Over at Tai Wiki Widbee, there is a post that references an incident in 1965, where teenagers went diving in the hole and two drowned. The story of that is very interesting, especially that they never recovered the bodies, because the hole is so deep - perhaps over 900 feet! And there is a current down deep! Here's the story:
In Death Valley National Park, Devil's Hole is a tiny spot of water in an otherwise desolate and inhospitable environment. It is home to the only population of the Devil's Hole pupfish, which lives in the top few feet of this pool of water. They are rarely found more than 2-3 feet from the surface, but the maximum depth is over 300 feet.
One night in 1965, several kids jumped the fence and got in. Two never came back out, although divers attempted to rescue them in the event they were stuck in an air pocket called Brown's Room. They weren't.
Nobody knows precisely how deep Devil's Hole is; tethered weights go to at least 485 feet, with more to go.
David Rose and Paul Giantontieri entered with friends, but never came back out. Jim Houtz reconnoitered to a depth of 315 feet, then a record, but found no bodies, only a dive chart and a fading flashlight.
I also led a rescue there in 1965. There were four youngsters – teens who climbed the fence. One was a Senator’s son. Three went in the water and one got some sense and said, ‘I’m not doing it.’ They did this at night. Once you round that first bend at ninety feet – you don’t know what dark is until you go around that bend. There’s no reflection down there. The walls are limestone. They look smooth, like clouds, but they’re rough. Rub your hands against it and it’ll take the skin right off.So I was at the Newport Harbor Yacht Club giving a presentation on diving – I have sixty, seventy people and a call came in from the Federal Government. They said, ‘are there any air pockets in those caves down there?’ and I said ‘yeah.’ I get up to Los Alamitos with my guys and this seaplane – a Grumman Albatross was on the runway, engines running. Next thing you know, we’re flying and the hatch isn’t even closed. We tried to land in a place called Ash Meadows on the California/Nevada border, but the plane had to come over a mountain and drop over a very short runway – the pilot tried three, four times and he couldn’t do it.So we get there from Nellis Air Force Base at daybreak – the media was out in full force. The military, state police. Even a big trailer that served food. We had four guys. I set up my first team of two guys (Author’s note: one of those guys was a diver and Vegas nightclub singer named Harry Wham, who, unbeknownst to Houtz had accompanied Mel Fisher on a failed treasure dive to Cortes Bank in 1957, and would later be murdered by family members in 1981.) and we went in increments – with divers at two junctions to handle decompression issues. I get down into the lower chamber – and there I found a mask with a snorkel on it and a fin. Later I found another item from the other diver. But the point is, when you get that deep, you get nitrogen narcosis. Nitrogen poisoning. It’s a drunken state, and you get lightheaded. Once you get that, it’s far more probable that you’re going to do something stupid, because you feel there’s nothing you can’t do. The only reason I was able to make these dives was because I’d been training for it – for the narcosis.I went to the surface and notified everybody about what we found. It was a very sad, very solemn moment. I said, ‘I’m going to recover the rest of this equipment and I’ll do one more thing to confirm. So I made one dive to the last little ledge – at 325 feet. At that point, the Devil’s Hole opens up wide, and I can tell you one thing. I know it goes down to over 900 feet. We once let out 932 feet of cable from that point and there’s a current down there – so how much of the cable was bowed from the current, I don’t know, but it’s just, it’s just massive. But down at 325 feet – that’s where I found the remainder of some of the gear – right there, just as big as life. I’m sure that’s where the kid wound up – in the very far depths. He just kept going down. The guys were never found. The only thing down there now is bones.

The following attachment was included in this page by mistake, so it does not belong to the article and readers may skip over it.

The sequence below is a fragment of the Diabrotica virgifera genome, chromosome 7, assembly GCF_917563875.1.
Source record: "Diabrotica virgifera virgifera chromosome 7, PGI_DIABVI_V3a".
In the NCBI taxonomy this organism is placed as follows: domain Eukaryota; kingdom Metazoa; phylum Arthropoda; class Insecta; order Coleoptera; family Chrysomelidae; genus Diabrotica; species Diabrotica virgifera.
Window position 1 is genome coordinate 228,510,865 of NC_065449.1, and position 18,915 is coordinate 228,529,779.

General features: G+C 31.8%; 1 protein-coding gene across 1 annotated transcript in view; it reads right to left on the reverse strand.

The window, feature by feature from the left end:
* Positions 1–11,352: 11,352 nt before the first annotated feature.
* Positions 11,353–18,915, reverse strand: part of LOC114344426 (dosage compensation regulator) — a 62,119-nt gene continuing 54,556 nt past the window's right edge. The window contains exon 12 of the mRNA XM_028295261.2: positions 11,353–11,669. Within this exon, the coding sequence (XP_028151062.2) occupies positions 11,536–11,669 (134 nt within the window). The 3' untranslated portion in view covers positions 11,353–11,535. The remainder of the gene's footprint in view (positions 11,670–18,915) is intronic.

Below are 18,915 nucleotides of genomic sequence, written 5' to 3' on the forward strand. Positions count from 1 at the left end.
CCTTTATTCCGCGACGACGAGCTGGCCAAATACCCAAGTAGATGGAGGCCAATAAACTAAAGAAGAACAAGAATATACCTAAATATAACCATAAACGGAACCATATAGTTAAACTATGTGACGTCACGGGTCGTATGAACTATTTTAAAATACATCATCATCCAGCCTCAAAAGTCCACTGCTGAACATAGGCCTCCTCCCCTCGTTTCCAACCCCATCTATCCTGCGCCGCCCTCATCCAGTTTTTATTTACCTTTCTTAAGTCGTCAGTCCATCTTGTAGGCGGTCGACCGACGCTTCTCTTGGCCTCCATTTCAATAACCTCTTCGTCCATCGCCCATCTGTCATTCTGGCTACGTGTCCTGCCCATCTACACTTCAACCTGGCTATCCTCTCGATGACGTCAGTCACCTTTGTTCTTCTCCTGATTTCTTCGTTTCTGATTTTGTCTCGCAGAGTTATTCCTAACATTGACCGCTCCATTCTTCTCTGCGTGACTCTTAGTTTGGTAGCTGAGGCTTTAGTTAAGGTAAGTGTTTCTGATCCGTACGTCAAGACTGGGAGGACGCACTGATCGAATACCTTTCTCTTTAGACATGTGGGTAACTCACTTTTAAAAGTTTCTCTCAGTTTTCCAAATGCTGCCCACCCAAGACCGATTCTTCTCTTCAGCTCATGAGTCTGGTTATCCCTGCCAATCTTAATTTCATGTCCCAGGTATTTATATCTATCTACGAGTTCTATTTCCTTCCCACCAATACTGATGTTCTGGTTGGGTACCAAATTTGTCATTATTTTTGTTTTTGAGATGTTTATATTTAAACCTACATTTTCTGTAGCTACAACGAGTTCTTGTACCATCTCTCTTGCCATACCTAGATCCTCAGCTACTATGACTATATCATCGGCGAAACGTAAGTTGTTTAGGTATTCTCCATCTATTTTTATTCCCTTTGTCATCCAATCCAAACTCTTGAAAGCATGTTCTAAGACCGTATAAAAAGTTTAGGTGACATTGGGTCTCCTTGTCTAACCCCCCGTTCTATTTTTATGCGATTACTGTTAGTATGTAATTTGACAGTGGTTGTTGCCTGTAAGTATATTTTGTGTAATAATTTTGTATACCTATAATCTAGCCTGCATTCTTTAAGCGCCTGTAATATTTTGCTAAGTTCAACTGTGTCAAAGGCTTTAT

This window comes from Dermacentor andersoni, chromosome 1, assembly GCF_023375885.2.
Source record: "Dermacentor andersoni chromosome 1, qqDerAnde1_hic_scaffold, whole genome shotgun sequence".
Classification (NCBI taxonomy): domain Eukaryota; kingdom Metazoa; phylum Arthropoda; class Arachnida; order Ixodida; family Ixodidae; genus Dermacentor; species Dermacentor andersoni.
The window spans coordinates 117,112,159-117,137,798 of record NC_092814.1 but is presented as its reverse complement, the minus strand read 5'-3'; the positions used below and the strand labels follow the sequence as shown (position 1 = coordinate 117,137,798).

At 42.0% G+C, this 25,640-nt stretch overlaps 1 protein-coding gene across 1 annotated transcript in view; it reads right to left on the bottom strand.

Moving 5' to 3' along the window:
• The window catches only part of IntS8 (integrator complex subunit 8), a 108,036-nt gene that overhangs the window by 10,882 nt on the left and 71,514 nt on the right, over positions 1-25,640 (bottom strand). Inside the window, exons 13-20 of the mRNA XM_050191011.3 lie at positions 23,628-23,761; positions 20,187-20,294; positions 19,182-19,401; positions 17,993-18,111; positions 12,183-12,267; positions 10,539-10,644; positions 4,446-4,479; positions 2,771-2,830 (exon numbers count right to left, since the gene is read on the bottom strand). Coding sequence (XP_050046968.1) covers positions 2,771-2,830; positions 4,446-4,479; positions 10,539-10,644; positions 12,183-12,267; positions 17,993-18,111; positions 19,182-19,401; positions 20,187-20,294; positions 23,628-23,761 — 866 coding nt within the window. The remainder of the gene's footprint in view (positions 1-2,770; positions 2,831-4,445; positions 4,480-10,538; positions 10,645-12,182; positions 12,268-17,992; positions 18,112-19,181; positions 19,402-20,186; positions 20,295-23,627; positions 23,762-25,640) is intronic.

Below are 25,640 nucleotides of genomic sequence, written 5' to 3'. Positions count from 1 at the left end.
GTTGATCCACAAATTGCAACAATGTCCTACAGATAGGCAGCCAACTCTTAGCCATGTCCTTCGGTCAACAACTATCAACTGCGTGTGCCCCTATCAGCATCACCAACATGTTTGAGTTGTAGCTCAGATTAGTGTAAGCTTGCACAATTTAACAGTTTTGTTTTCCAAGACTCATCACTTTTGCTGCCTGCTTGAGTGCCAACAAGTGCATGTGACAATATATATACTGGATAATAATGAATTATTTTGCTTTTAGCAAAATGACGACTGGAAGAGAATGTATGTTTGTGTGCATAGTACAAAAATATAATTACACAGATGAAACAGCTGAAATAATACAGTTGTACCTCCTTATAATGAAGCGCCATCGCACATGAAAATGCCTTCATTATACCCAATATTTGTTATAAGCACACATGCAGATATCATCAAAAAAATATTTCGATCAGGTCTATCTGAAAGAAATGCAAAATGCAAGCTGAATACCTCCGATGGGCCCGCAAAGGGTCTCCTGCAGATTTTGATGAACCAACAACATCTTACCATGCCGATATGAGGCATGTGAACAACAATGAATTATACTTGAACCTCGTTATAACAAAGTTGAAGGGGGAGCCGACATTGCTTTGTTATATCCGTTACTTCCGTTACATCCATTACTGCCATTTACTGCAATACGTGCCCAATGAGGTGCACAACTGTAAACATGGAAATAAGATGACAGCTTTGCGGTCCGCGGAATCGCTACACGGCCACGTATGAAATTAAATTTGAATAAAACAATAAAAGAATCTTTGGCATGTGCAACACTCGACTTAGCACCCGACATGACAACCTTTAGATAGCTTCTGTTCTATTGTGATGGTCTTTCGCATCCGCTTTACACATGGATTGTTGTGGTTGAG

No other sources seem to reiterate what Jim has to say about a depth of >900 feet, and in limestone (a very soft rock) that seems unlikely, but stranger things have happened.
Anyway. It's tough to even find good information on the accident these days as it's largely been forgotten. Maybe someday some ROV will find the remains of those two divers.
So, perhaps what we have here is a huge column of water, the depth of which is still unknown, but which acts as a device to sense long wave vibrations from distance earthquakes in the crust. Man, how much fun it would be to send a submersible into the hole to see what is really down there, and how deep the thing really is.